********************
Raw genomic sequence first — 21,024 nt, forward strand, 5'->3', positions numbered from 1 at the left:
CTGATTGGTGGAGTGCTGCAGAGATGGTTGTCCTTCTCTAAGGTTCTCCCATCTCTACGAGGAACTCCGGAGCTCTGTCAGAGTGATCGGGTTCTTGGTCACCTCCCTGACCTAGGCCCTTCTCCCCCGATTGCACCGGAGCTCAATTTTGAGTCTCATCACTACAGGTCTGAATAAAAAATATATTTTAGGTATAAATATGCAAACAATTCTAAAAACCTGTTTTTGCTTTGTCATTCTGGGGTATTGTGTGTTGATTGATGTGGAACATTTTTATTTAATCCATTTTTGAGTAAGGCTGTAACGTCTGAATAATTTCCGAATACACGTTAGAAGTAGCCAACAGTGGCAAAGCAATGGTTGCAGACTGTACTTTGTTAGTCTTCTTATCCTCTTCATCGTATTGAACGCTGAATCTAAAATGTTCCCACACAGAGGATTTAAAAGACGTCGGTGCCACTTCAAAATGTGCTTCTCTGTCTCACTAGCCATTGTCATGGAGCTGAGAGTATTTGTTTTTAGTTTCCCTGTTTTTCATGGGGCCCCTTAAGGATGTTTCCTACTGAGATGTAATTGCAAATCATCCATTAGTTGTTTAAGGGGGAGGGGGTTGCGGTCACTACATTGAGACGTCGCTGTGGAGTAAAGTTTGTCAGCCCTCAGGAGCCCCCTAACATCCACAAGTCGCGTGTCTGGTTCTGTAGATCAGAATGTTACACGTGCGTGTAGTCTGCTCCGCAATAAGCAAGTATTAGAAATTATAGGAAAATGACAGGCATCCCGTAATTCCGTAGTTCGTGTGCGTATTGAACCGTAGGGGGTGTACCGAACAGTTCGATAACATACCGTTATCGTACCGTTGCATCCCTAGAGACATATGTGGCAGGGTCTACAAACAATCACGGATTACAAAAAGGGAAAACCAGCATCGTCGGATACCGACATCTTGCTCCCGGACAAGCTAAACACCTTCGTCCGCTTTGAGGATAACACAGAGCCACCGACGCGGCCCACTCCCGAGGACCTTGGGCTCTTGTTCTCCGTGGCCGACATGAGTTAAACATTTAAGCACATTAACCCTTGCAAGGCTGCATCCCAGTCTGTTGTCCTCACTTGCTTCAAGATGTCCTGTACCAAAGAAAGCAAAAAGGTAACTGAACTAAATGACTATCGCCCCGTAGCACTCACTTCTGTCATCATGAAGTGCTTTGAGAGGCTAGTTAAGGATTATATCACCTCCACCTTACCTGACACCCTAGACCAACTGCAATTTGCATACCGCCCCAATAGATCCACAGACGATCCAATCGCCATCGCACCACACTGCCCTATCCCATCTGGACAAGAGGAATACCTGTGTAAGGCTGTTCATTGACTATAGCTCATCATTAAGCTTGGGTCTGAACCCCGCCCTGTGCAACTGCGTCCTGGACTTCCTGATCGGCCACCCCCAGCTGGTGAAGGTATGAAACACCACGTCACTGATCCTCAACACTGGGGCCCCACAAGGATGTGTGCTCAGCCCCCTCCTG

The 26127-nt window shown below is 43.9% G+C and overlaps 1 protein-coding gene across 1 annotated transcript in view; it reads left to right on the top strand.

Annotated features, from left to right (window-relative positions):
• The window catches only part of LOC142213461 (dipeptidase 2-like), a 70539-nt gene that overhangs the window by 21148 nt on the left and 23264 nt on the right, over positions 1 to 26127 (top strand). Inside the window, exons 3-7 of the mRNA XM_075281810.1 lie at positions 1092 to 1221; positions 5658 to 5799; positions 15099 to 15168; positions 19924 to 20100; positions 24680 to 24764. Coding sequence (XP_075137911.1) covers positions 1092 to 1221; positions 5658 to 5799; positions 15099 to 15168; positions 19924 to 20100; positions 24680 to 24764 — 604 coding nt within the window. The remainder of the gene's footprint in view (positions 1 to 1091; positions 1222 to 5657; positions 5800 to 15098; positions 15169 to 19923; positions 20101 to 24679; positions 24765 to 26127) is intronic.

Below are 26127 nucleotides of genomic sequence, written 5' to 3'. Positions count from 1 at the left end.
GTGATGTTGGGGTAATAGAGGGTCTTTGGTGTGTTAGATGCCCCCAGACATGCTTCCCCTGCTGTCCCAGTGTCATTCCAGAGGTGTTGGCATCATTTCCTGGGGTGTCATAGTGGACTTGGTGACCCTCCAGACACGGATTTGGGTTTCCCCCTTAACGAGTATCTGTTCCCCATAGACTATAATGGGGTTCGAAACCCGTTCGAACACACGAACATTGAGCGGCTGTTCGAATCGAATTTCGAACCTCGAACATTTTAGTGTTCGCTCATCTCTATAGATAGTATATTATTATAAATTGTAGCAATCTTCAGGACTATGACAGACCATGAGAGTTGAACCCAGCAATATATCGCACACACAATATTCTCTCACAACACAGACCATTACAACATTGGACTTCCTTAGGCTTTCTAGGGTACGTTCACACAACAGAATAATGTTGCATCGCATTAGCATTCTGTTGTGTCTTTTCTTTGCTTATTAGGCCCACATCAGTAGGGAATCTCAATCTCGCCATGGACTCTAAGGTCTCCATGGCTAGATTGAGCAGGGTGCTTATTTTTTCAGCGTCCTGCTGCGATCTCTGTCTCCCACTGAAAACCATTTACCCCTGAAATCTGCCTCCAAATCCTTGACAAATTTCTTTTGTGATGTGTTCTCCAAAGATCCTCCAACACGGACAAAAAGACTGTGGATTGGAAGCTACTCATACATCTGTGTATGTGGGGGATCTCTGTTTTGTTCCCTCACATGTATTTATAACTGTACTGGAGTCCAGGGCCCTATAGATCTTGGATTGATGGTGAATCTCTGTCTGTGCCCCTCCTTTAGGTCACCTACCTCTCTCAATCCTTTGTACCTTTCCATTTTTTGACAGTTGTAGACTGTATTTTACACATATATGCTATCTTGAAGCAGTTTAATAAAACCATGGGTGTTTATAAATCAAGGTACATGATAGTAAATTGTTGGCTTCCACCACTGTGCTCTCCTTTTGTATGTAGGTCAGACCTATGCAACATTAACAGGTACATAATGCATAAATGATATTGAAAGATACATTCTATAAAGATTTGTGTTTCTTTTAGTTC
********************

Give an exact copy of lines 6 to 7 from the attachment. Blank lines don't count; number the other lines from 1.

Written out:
Below are 26127 nucleotides of genomic sequence, written 5' to 3'. Positions count from 1 at the left end.
GTGATGTTGGGGTAATAGAGGGTCTTTGGTGTGTTAGATGCCCCCAGACATGCTTCCCCTGCTGTCCCAGTGTCATTCCAGAGGTGTTGGCATCATTTCCTGGGGTGTCATAGTGGACTTGGTGACCCTCCAGACACGGATTTGGGTTTCCCCCTTAACGAGTATCTGTTCCCCATAGACTATAATGGGGTTCGAAACCCGTTCGAACACACGAACATTGAGCGGCTGTTCGAATCGAATTTCGAACCTCGAACATTTTAGTGTTCGCTCATCTCTATAGATAGTATATTATTATAAATTGTAGCAATCTTCAGGACTATGACAGACCATGAGAGTTGAACCCAGCAATATATCGCACACACAATATTCTCTCACAACACAGACCATTACAACATTGGACTTCCTTAGGCTTTCTAGGGTACGTTCACACAACAGAATAATGTTGCATCGCATTAGCATTCTGTTGTGTCTTTTCTTTGCTTATTAGGCCCACATCAGTAGGGAATCTCAATCTCGCCATGGACTCTAAGGTCTCCATGGCTAGATTGAGCAGGGTGCTTATTTTTTCAGCGTCCTGCTGCGATCTCTGTCTCCCACTGAAAACCATTTACCCCTGAAATCTGCCTCCAAATCCTTGACAAATTTCTTTTGTGATGTGTTCTCCAAAGATCCTCCAACACGGACAAAAAGACTGTGGATTGGAAGCTACTCATACATCTGTGTATGTGGGGGATCTCTGTTTTGTTCCCTCACATGTATTTATAACTGTACTGGAGTCCAGGGCCCTATAGATCTTGGATTGATGGTGAATCTCTGTCTGTGCCCCTCCTTTAGGTCACCTACCTCTCTCAATCCTTTGTACCTTTCCATTTTTTGACAGTTGTAGACTGTATTTTACACATATATGCTATCTTGAAGCAGTTTAATAAAACCATGGGTGTTTATAAATCAAGGTACATGATAGTAAATTGTTGGCTTCCACCACTGTGCTCTCCTTTTGTATGTAGGTCAGACCTATGCAACATTAACAGGTACATAATGCATAAATGATATTGAAAGATACATTCTATAAAGATTTGTGTTTCTTTTAGTTC